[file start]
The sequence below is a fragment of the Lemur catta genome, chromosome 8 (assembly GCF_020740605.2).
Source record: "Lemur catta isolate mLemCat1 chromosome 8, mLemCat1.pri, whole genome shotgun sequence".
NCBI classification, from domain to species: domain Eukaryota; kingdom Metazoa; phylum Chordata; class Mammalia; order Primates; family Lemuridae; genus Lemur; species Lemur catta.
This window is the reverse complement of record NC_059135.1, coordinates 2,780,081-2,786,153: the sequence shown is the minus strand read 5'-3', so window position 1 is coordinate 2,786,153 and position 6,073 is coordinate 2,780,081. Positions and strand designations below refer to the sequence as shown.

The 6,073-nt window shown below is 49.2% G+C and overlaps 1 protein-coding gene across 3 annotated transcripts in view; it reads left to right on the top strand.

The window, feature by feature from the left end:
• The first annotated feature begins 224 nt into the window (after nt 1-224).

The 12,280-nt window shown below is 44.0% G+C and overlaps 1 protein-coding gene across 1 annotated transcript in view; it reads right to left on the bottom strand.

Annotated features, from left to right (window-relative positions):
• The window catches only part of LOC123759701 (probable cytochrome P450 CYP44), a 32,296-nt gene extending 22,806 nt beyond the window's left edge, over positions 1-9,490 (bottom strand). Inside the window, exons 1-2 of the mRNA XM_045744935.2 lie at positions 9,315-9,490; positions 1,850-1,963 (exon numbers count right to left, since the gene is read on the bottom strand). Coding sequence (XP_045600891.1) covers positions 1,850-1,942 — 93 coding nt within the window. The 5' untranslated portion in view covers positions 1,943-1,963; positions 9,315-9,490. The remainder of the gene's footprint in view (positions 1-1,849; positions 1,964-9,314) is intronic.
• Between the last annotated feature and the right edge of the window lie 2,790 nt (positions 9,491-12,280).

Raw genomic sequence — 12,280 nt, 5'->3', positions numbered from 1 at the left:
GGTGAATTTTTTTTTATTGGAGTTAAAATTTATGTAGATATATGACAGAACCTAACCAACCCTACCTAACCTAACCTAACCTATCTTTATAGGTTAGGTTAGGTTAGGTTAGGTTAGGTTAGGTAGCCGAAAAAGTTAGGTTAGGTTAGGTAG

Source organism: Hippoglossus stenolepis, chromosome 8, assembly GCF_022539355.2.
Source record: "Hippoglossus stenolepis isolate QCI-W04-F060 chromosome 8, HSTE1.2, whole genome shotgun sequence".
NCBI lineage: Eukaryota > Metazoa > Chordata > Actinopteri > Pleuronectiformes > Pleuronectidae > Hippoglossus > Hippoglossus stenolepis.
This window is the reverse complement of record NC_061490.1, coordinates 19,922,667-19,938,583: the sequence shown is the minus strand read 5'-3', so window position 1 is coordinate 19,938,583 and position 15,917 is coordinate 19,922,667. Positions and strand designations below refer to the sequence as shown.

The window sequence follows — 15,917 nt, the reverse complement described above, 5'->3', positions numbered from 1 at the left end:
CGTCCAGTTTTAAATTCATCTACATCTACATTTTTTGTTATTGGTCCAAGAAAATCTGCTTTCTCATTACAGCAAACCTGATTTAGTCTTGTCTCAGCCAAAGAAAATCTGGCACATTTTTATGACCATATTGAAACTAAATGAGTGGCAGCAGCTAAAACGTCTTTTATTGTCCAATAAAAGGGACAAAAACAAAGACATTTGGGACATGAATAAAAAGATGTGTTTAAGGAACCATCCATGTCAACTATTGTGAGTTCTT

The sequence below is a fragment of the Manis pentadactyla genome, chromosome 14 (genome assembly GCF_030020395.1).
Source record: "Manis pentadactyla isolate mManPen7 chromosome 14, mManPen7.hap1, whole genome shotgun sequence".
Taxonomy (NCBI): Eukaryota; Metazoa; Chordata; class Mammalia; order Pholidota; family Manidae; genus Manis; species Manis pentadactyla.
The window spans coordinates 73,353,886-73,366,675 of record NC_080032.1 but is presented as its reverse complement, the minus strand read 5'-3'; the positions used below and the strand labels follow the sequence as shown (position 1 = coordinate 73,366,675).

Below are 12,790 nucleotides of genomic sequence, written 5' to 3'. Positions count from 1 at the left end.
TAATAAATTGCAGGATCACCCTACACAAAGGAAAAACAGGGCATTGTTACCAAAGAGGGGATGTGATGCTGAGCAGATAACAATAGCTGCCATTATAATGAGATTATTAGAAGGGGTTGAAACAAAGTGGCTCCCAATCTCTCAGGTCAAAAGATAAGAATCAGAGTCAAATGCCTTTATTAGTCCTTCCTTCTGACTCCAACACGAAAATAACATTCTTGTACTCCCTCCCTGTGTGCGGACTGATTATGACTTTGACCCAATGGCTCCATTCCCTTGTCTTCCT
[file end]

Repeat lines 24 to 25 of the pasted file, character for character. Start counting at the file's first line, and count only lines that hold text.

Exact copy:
Below are 12,790 nucleotides of genomic sequence, written 5' to 3'. Positions count from 1 at the left end.
TAATAAATTGCAGGATCACCCTACACAAAGGAAAAACAGGGCATTGTTACCAAAGAGGGGATGTGATGCTGAGCAGATAACAATAGCTGCCATTATAATGAGATTATTAGAAGGGGTTGAAACAAAGTGGCTCCCAATCTCTCAGGTCAAAAGATAAGAATCAGAGTCAAATGCCTTTATTAGTCCTTCCTTCTGACTCCAACACGAAAATAACATTCTTGTACTCCCTCCCTGTGTGCGGACTGATTATGACTTTGACCCAATGGCTCCATTCCCTTGTCTTCCT